Israeli troops on own side in Lebanon clash, UN says

Image caption, Israeli troops are continuing to clear trees in co-ordination with Unifil

The UN peacekeeping force says Israeli soldiers were operating on their own side of the border when fighting broke out with Lebanese troops on Tuesday.

Clashes erupted when Israeli troops tried to cut down a tree that both sides claimed was in their territory.

Four people - including two Lebanese soldiers, a Lebanese journalist and an Israeli officer - were killed.

Israeli troops have returned to the area to finish the tree-clearing under Unifil's supervision, reports say.

At an emergency session on Tuesday, the UN Security Council expressed "deep concern" about the incident - the worst border clash for years between soldiers from Israel and Lebanon - and urged both sides to show the utmost restraint.

The leader of the Lebanese militant group, Hezbollah, said it would join the fighting if there were any more border clashes.

Disputed border

"The trees being cut by the Israeli army are located south of the Blue Line on the Israeli side," said Unifil spokesman Lt Naresh Bhatt in a statement, referring to a boundary drawn up by the UN in 2000.

It marks the agreed line to which Israeli forces withdrew after 22 years occupying southern Lebanon.

Lebanese Information Minister, Tareq Mitri told journalists that his country disputes the Blue Line demarcation in certain areas, including the village of Adaysseh, where the clash took place.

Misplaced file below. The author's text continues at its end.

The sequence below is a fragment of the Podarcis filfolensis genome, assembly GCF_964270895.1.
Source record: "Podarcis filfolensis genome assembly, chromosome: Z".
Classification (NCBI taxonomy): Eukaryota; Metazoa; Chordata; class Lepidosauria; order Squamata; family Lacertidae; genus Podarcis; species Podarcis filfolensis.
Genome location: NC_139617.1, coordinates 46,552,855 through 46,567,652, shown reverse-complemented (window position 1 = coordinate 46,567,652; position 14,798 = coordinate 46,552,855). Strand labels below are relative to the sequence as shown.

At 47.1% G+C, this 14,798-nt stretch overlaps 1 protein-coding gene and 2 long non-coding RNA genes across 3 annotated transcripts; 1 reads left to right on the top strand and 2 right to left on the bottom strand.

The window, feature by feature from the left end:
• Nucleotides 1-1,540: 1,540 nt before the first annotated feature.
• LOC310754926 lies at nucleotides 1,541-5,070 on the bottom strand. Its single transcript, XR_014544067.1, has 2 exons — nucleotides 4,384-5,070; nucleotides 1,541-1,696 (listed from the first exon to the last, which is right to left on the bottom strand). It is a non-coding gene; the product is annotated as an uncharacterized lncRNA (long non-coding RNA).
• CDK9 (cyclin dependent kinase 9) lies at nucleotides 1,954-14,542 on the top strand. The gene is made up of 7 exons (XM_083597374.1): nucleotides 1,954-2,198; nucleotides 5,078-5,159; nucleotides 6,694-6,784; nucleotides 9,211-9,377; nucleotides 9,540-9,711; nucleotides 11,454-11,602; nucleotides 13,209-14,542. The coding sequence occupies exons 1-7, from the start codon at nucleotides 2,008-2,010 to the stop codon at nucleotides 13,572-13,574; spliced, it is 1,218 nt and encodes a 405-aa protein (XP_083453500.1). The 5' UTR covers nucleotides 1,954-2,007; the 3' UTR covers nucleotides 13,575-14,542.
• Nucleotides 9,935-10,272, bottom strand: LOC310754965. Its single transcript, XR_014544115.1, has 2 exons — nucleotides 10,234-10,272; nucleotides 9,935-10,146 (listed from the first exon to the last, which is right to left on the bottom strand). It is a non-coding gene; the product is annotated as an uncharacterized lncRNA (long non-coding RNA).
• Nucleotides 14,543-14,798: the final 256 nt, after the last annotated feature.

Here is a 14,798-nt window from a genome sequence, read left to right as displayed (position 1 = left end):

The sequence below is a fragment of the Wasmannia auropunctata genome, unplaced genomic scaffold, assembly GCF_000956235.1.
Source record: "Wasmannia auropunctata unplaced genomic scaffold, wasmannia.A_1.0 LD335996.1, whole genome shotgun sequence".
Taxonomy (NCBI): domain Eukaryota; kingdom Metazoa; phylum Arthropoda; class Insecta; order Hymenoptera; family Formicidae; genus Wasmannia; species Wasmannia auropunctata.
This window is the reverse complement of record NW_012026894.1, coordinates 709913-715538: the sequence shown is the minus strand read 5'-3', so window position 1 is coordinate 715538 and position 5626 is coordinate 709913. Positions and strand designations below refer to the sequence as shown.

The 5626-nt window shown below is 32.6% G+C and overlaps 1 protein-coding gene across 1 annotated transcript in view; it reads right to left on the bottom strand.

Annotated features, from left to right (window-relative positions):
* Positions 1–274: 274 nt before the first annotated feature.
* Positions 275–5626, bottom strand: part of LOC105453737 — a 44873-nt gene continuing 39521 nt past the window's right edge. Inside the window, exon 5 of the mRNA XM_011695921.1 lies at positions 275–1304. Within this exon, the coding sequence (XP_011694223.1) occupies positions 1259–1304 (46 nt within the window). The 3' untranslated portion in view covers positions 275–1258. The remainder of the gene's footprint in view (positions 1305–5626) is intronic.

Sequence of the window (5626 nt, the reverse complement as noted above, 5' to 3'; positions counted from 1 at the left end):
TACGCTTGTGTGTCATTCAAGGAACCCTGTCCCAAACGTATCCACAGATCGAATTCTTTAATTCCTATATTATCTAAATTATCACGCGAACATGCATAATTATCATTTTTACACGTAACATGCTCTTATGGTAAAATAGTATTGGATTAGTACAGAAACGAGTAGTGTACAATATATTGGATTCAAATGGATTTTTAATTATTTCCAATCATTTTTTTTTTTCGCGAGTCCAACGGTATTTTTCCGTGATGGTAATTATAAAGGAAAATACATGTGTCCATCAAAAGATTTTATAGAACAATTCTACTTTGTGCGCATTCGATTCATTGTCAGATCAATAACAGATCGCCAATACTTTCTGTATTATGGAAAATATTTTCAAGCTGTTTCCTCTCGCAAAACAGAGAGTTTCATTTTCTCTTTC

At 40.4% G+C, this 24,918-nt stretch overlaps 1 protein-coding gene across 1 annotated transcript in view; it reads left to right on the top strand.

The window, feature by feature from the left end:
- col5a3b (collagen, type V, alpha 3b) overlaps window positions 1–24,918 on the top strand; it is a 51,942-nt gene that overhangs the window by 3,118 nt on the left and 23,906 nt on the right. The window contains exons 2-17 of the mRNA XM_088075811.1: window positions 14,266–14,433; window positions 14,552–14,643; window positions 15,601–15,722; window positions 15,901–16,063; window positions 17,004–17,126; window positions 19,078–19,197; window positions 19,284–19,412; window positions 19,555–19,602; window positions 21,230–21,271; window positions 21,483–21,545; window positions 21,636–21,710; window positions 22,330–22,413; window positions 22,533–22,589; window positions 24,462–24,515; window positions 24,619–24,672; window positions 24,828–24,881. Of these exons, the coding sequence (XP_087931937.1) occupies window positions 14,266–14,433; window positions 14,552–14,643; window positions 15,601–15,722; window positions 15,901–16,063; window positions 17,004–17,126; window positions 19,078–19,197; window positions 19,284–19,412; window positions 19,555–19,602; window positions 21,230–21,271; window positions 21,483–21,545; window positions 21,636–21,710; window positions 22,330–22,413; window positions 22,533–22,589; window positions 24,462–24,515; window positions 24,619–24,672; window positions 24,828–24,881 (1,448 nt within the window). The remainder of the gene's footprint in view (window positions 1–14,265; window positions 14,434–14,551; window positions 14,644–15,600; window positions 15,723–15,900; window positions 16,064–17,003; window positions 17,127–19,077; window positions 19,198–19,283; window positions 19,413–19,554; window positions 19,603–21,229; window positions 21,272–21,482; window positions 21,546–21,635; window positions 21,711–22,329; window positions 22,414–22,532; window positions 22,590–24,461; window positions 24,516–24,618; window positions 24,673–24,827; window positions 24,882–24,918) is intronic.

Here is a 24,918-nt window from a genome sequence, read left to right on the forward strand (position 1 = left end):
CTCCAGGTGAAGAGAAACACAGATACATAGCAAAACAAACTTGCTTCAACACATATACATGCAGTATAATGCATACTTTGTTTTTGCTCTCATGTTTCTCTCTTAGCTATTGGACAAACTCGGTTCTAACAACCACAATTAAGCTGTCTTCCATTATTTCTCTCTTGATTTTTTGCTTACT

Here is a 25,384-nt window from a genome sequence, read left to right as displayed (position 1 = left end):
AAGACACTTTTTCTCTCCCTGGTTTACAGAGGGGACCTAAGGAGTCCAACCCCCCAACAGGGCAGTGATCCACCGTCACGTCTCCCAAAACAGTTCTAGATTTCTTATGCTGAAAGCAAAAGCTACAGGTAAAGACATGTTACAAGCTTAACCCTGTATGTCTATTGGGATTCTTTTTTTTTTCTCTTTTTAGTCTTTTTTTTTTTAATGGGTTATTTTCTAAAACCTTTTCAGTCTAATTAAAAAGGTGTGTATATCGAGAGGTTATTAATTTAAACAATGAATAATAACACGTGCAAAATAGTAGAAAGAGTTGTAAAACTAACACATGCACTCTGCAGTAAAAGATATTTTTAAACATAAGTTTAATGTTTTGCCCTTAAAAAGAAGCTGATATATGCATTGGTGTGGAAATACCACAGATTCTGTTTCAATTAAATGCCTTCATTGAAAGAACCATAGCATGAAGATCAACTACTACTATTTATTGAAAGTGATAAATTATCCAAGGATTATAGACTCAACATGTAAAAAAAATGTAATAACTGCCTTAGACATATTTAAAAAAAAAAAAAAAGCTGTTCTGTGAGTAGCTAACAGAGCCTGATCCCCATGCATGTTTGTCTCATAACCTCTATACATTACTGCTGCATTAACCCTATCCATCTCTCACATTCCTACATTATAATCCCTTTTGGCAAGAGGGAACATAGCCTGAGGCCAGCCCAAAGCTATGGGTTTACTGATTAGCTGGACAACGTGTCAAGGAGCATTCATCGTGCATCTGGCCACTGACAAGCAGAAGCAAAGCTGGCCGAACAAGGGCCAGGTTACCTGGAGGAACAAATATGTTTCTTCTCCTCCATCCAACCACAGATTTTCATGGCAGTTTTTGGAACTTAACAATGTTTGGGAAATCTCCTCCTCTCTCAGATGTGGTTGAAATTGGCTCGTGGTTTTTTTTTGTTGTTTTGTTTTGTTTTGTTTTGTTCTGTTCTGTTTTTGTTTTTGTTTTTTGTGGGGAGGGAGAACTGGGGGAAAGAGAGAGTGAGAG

Image caption, Israel says it routinely prunes trees so it can carry out surveillance along the border

He insisted the location of the trees was "south of the Blue Line but in Lebanese territory."

Unifil accepted the Lebanese government had "some reservations" concerning the Blue Line in the area, but noted that both sides had committed to complying with the UN's decisions on the border.

Israel has welcomed the Unifil finding, saying it "clearly corroborates" the Israeli version of events.

"Our routine activity yesterday was conducted entirely south of the frontier - on the Israeli side - and the Lebanese Army opened fire without any provocation or justification whatsoever," said Mark Regev, a spokesman for Israeli Prime Minister Benjamin Netanyahu.

Israel said its troops were fired upon while conducting maintenance work along the border, and that UN forces had been notified in advance. Lebanon said its troops opened fire after an Israeli soldier breached the border fence.

Tensions are often high along the heavily fortified frontier, where Israel fought a 34-day conflict with Hezbollah in 2006.

Although Hezbollah did not take part in the latest violence, the group's leader, Sheikh Hassan Nasrallah, said his forces would not stand by idly if Israeli troops attacked Lebanese forces again.

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